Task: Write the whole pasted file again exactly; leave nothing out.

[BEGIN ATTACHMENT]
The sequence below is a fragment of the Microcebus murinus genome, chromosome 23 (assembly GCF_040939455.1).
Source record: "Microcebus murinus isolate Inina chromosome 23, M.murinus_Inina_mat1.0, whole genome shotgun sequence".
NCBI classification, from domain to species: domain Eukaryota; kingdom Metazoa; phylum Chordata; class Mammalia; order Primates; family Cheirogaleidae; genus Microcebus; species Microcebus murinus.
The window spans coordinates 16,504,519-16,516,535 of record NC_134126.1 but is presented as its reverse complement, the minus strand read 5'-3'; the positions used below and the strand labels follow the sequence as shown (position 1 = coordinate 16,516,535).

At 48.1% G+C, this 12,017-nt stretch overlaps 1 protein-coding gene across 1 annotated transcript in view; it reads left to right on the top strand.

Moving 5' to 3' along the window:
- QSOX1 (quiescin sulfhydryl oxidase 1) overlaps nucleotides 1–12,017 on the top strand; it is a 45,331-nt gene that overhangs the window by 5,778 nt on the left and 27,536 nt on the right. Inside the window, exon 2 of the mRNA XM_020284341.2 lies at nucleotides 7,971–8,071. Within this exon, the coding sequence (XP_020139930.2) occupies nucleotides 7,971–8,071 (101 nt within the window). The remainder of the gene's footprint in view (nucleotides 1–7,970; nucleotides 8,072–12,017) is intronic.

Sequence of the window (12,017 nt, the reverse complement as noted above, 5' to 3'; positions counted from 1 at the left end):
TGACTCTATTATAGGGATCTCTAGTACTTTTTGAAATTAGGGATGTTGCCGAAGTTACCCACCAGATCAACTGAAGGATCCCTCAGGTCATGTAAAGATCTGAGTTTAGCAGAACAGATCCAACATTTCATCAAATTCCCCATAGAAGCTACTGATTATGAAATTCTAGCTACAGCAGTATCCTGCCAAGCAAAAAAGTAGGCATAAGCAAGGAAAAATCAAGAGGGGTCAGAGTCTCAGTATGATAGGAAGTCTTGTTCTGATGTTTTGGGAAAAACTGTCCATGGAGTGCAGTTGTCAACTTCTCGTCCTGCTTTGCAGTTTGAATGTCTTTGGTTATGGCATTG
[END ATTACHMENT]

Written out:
The sequence below is a fragment of the Microcebus murinus genome, chromosome 23 (assembly GCF_040939455.1).
Source record: "Microcebus murinus isolate Inina chromosome 23, M.murinus_Inina_mat1.0, whole genome shotgun sequence".
NCBI classification, from domain to species: domain Eukaryota; kingdom Metazoa; phylum Chordata; class Mammalia; order Primates; family Cheirogaleidae; genus Microcebus; species Microcebus murinus.
The window spans coordinates 16,504,519-16,516,535 of record NC_134126.1 but is presented as its reverse complement, the minus strand read 5'-3'; the positions used below and the strand labels follow the sequence as shown (position 1 = coordinate 16,516,535).

At 48.1% G+C, this 12,017-nt stretch overlaps 1 protein-coding gene across 1 annotated transcript in view; it reads left to right on the top strand.

Moving 5' to 3' along the window:
- QSOX1 (quiescin sulfhydryl oxidase 1) overlaps nucleotides 1–12,017 on the top strand; it is a 45,331-nt gene that overhangs the window by 5,778 nt on the left and 27,536 nt on the right. Inside the window, exon 2 of the mRNA XM_020284341.2 lies at nucleotides 7,971–8,071. Within this exon, the coding sequence (XP_020139930.2) occupies nucleotides 7,971–8,071 (101 nt within the window). The remainder of the gene's footprint in view (nucleotides 1–7,970; nucleotides 8,072–12,017) is intronic.

Sequence of the window (12,017 nt, the reverse complement as noted above, 5' to 3'; positions counted from 1 at the left end):
TGACTCTATTATAGGGATCTCTAGTACTTTTTGAAATTAGGGATGTTGCCGAAGTTACCCACCAGATCAACTGAAGGATCCCTCAGGTCATGTAAAGATCTGAGTTTAGCAGAACAGATCCAACATTTCATCAAATTCCCCATAGAAGCTACTGATTATGAAATTCTAGCTACAGCAGTATCCTGCCAAGCAAAAAAGTAGGCATAAGCAAGGAAAAATCAAGAGGGGTCAGAGTCTCAGTATGATAGGAAGTCTTGTTCTGATGTTTTGGGAAAAACTGTCCATGGAGTGCAGTTGTCAACTTCTCGTCCTGCTTTGCAGTTTGAATGTCTTTGGTTATGGCATTG